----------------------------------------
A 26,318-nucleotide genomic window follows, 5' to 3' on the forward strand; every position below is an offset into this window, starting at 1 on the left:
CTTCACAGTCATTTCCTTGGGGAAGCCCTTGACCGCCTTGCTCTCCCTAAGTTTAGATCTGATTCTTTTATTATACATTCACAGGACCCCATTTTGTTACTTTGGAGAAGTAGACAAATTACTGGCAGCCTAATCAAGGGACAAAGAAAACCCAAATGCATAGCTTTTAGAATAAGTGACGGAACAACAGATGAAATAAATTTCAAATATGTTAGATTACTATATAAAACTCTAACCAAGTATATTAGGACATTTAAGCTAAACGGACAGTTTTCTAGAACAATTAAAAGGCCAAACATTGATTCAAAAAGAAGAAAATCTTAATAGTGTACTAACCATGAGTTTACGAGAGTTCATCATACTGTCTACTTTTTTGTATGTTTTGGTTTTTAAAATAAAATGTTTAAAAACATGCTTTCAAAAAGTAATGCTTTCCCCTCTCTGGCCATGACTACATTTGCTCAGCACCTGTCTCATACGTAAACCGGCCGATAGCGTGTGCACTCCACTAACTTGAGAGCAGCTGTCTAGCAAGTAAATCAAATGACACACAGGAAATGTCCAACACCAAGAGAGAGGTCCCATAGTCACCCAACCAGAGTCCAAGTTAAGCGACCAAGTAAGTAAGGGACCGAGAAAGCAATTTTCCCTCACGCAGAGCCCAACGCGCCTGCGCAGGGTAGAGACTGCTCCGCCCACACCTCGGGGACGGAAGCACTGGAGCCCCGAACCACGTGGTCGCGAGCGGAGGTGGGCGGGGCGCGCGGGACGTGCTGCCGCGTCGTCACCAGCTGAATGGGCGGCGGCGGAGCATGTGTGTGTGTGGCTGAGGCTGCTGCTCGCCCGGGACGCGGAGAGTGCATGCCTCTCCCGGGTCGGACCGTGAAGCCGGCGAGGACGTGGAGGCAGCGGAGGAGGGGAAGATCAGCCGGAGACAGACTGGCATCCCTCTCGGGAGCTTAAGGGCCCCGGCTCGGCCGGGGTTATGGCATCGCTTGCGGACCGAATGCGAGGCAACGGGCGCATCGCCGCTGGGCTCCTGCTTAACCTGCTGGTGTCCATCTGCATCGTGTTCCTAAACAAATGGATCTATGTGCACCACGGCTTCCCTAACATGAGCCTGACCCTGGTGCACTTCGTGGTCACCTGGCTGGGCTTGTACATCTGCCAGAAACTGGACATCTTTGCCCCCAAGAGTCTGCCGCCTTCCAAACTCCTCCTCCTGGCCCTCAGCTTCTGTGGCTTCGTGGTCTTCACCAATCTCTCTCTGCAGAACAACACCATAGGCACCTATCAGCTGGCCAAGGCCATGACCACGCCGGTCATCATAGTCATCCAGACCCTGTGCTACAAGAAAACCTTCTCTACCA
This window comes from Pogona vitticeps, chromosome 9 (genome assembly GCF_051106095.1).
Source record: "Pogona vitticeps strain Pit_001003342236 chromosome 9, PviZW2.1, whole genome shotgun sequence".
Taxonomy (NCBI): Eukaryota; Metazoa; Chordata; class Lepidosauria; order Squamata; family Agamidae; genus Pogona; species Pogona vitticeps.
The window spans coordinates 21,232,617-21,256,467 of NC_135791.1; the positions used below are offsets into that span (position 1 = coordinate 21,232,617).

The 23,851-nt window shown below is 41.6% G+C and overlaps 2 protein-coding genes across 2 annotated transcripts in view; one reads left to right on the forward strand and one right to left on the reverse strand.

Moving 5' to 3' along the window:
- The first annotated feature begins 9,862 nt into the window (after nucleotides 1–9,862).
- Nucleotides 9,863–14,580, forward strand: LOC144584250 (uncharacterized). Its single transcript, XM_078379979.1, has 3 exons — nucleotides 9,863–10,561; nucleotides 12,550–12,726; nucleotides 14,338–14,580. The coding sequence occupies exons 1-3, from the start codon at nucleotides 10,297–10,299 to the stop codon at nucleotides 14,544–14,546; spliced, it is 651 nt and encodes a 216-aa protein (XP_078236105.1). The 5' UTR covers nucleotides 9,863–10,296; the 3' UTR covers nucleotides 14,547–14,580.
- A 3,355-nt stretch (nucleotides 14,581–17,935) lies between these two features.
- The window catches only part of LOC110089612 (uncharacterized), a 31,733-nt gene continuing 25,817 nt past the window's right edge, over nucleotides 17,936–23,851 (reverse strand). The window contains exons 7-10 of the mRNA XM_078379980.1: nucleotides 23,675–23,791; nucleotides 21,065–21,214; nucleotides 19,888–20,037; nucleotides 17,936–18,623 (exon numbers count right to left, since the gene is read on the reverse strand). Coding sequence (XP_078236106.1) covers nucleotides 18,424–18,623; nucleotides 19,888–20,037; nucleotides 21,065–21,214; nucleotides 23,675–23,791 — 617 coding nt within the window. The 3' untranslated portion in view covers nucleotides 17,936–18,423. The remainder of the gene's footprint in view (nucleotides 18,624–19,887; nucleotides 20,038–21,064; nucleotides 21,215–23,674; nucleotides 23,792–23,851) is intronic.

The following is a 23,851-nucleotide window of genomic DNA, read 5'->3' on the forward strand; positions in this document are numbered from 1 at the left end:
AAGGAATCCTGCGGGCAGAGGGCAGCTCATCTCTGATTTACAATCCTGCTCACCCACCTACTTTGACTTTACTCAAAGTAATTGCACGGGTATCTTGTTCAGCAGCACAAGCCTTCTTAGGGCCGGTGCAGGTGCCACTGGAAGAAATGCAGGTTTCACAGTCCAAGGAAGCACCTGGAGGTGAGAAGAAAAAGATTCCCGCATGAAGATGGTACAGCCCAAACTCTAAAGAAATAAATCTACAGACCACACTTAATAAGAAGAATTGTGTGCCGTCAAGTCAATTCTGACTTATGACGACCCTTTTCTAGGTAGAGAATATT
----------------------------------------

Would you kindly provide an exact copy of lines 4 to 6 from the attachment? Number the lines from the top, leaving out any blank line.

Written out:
Source record: "Pogona vitticeps strain Pit_001003342236 chromosome 9, PviZW2.1, whole genome shotgun sequence".
Taxonomy (NCBI): Eukaryota; Metazoa; Chordata; class Lepidosauria; order Squamata; family Agamidae; genus Pogona; species Pogona vitticeps.
The window spans coordinates 21,232,617-21,256,467 of NC_135791.1; the positions used below are offsets into that span (position 1 = coordinate 21,232,617).